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A Law Firm's Long, Slow Dissolution

It's been nearly 18 months since Coudert Brothers announced its intention to dissolve and five months since the firm filed for bankruptcy. Yet as this New York Times article, The Complicated End of an Ex-Law Firm (2/9/07), reports, the firm's unwinding "continues to be a complicated, messy affair." From the article:

Creditors and at least one former partner have filed lawsuits against the firm. Malpractice claims have accrued as well. There are allegations in court filings that three overseas lawyers sequestered money from the firm as it tried to pay off its creditors.

And the committee for unsecured creditors contends that payments to partners were done improperly at a time when the firm should have known it was insolvent, an assertion that lawyers for Coudert deny. Although it is difficult to determine just how much is at stake, the lawyer for the creditors’ committee, David Adler of the New York office of McCarter & English, said the amount could exceed $25 million.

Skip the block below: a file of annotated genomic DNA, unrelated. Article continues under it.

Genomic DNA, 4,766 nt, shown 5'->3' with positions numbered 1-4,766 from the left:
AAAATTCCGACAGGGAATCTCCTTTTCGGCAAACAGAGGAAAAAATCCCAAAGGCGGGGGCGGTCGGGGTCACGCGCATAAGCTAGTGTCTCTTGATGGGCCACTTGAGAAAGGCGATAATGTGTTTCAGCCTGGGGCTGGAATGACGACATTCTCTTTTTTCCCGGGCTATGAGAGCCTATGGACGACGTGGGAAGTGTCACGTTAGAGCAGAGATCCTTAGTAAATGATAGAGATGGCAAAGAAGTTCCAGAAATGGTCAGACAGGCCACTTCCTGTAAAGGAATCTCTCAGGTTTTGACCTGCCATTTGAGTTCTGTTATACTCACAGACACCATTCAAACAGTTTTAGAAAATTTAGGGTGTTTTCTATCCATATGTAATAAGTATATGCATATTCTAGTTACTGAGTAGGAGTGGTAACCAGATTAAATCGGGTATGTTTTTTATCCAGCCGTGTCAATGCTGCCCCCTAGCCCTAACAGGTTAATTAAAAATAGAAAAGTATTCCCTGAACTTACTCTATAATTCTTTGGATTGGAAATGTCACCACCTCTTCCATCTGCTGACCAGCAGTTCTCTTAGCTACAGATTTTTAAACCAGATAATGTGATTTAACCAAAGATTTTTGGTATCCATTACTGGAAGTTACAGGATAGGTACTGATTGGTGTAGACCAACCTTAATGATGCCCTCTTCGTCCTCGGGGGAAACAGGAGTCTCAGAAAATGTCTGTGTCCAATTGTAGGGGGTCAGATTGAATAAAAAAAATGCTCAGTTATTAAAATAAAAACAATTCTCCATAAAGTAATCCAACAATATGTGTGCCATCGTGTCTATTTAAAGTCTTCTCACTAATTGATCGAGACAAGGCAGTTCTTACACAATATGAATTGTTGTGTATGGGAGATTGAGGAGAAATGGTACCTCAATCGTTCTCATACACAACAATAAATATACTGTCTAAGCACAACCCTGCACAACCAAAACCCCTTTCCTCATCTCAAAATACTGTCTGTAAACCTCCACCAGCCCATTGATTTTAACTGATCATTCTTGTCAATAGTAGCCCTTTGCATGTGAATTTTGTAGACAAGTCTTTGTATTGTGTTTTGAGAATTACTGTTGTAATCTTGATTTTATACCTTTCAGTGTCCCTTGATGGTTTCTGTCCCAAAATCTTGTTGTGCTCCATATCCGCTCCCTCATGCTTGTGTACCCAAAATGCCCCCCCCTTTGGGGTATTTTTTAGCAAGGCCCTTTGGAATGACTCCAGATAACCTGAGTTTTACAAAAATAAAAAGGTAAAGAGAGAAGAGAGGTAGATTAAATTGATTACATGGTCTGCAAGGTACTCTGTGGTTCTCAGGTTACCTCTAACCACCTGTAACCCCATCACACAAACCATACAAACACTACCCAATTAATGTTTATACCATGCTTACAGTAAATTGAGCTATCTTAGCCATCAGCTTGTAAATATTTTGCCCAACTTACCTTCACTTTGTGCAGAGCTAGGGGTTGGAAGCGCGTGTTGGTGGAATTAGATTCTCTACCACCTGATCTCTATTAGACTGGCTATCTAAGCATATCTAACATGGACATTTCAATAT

The article describes some of the lessons taught by the Coudert experience, such as the risk for firms with global ambition and threats to middle-sized firms from consolidation by others. Even more, the Coudert case is showing that questionable business practices are never the right approach; many of these are now coming to light in the bankruptcy proceedings. 

The irony of all of this is that while, apparently, Coudert couldn't make enough money to survive, it's now making profits for one constituency: the law firms working on the complex bankruptcy.

Posted by Carolyn Elefant on February 9, 2007 at 06:07 PM | Permalink | Comments (1)


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